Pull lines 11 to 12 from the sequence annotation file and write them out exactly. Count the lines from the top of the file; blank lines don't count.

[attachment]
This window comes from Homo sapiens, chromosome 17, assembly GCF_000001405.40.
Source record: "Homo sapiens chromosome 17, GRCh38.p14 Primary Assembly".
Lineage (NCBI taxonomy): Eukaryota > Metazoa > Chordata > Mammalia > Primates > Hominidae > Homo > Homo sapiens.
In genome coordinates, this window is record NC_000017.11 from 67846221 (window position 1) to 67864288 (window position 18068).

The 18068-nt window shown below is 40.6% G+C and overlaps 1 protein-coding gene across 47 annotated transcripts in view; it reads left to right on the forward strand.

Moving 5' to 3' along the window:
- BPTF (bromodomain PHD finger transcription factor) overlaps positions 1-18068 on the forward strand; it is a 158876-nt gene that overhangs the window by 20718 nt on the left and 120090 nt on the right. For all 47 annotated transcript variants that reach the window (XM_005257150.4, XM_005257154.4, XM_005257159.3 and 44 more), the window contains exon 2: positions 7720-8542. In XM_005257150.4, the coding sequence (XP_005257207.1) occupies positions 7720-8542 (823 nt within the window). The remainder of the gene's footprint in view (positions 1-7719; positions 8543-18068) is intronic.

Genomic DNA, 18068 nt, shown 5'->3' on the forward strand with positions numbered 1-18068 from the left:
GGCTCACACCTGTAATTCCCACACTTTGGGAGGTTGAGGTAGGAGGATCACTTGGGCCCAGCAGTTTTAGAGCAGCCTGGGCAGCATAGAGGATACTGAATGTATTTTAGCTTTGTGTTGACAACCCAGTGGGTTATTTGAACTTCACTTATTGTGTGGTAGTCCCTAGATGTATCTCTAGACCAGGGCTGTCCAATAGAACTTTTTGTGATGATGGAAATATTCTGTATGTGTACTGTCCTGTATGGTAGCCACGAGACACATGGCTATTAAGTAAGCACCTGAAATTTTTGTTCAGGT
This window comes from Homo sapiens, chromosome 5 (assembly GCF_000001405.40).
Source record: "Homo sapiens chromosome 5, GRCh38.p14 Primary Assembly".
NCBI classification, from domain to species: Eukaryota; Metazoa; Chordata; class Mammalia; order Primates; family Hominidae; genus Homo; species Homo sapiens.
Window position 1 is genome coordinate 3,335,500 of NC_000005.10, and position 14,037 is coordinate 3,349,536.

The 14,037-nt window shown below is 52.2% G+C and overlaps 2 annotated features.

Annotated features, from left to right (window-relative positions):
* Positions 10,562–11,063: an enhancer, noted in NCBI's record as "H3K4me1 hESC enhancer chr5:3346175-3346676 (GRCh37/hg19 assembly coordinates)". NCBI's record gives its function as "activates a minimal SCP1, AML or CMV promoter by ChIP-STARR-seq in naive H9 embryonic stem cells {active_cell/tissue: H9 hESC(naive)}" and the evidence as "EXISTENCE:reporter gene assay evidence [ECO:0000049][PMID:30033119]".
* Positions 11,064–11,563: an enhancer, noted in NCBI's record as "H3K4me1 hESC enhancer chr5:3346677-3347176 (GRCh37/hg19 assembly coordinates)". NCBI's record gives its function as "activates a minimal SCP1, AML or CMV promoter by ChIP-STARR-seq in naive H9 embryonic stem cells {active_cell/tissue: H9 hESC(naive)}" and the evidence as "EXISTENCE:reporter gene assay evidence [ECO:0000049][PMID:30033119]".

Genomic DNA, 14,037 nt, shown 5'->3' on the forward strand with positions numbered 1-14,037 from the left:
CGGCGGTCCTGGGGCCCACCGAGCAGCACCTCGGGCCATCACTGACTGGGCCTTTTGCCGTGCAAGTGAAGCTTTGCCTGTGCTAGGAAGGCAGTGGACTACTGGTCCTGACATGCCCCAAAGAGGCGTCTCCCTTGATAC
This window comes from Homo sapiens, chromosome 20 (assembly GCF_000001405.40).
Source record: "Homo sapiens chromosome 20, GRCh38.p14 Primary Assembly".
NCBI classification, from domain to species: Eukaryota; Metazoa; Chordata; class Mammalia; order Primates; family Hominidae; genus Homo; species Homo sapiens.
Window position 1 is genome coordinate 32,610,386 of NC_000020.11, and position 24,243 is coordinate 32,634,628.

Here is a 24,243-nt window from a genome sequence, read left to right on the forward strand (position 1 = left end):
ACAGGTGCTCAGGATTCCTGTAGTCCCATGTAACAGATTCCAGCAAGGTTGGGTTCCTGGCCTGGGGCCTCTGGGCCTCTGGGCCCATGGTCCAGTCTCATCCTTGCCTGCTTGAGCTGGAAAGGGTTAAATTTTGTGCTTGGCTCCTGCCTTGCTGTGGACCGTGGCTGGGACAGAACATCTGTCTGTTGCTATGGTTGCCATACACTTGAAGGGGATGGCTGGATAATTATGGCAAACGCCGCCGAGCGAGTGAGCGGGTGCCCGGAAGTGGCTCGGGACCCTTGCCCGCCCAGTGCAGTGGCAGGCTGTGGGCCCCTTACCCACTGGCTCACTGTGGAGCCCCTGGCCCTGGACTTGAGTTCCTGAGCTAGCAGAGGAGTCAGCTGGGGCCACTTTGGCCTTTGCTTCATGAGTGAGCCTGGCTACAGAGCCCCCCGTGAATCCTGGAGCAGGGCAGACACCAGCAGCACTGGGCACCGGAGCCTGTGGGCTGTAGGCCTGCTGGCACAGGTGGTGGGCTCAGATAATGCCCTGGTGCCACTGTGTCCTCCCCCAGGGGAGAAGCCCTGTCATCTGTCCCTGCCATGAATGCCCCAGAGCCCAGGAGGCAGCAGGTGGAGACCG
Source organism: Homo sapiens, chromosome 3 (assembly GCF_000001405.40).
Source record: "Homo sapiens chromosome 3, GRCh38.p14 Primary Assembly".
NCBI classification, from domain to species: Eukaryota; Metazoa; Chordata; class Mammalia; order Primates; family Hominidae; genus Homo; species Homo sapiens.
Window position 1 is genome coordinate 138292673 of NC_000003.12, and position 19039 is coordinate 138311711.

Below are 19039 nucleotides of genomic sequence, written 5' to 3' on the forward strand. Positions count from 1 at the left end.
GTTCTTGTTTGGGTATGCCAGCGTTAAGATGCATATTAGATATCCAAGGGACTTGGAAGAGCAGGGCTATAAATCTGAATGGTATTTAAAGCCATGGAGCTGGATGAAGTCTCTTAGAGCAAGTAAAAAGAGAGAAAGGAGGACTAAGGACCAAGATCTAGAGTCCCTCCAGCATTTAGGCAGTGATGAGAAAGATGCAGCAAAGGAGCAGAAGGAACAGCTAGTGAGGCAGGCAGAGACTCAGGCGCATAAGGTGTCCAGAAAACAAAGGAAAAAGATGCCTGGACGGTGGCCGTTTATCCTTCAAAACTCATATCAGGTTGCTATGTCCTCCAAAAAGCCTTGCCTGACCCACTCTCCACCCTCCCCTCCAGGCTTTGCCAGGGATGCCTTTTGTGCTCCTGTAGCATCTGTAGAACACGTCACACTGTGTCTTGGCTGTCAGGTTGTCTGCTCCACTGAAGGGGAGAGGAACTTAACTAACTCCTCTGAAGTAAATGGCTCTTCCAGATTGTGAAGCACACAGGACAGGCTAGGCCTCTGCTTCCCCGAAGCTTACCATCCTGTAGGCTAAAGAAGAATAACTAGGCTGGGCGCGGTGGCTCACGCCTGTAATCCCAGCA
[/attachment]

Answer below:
Source record: "Homo sapiens chromosome 5, GRCh38.p14 Primary Assembly".
NCBI classification, from domain to species: Eukaryota; Metazoa; Chordata; class Mammalia; order Primates; family Hominidae; genus Homo; species Homo sapiens.